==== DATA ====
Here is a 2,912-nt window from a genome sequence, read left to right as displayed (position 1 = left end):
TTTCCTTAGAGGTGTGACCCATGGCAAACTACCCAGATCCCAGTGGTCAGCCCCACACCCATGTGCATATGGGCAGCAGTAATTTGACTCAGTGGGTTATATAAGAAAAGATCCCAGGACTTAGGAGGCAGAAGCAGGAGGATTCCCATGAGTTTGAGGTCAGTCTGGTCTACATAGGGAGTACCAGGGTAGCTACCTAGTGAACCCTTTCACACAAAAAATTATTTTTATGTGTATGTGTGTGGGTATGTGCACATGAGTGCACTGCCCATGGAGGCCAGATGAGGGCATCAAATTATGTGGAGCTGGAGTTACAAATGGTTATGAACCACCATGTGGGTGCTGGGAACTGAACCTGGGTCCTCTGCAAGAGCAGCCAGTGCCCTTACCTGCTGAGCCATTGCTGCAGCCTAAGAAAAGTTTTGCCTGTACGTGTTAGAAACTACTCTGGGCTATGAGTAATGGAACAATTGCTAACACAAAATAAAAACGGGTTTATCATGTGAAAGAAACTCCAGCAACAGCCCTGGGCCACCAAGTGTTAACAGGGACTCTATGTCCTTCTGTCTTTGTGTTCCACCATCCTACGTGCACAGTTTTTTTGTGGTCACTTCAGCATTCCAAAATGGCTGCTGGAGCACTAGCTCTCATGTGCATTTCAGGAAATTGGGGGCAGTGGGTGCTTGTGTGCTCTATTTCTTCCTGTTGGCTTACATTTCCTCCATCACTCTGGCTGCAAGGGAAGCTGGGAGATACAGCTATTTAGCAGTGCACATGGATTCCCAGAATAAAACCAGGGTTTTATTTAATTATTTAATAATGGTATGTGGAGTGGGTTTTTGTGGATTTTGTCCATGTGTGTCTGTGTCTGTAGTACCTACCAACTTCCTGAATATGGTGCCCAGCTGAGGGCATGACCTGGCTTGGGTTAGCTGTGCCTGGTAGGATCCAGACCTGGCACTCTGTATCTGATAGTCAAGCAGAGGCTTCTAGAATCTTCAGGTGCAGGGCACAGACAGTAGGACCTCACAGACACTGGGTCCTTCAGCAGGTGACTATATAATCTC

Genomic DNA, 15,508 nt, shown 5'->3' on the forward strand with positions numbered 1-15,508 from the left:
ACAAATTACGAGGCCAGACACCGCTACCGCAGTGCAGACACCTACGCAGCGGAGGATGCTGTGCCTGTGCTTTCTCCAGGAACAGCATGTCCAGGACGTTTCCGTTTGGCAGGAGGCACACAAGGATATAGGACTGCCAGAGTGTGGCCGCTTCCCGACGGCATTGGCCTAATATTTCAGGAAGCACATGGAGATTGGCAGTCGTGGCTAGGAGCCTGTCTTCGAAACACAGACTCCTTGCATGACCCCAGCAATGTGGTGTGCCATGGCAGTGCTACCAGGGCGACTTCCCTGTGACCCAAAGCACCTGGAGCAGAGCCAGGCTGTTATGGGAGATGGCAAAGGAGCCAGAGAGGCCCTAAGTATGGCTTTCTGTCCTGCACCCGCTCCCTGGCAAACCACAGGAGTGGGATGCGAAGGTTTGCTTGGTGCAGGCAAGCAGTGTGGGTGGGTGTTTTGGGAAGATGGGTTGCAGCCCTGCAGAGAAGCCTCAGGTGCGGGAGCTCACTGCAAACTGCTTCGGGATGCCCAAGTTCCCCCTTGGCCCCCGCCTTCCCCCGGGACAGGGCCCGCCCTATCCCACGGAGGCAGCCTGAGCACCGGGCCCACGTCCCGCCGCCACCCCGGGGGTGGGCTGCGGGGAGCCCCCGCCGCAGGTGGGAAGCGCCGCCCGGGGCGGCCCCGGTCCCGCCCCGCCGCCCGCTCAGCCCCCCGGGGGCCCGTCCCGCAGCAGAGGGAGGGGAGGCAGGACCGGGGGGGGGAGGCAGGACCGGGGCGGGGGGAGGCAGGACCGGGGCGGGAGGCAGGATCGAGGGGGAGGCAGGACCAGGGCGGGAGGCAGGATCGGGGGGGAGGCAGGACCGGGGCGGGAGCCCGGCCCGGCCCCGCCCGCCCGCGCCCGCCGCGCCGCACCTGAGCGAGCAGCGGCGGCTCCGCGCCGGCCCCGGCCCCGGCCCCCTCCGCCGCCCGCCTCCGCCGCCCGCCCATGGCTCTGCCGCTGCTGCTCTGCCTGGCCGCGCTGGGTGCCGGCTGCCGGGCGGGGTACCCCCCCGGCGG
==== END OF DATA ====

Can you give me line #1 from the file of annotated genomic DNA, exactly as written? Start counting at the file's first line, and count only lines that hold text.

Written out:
Here is a 2,912-nt window from a genome sequence, read left to right as displayed (position 1 = left end):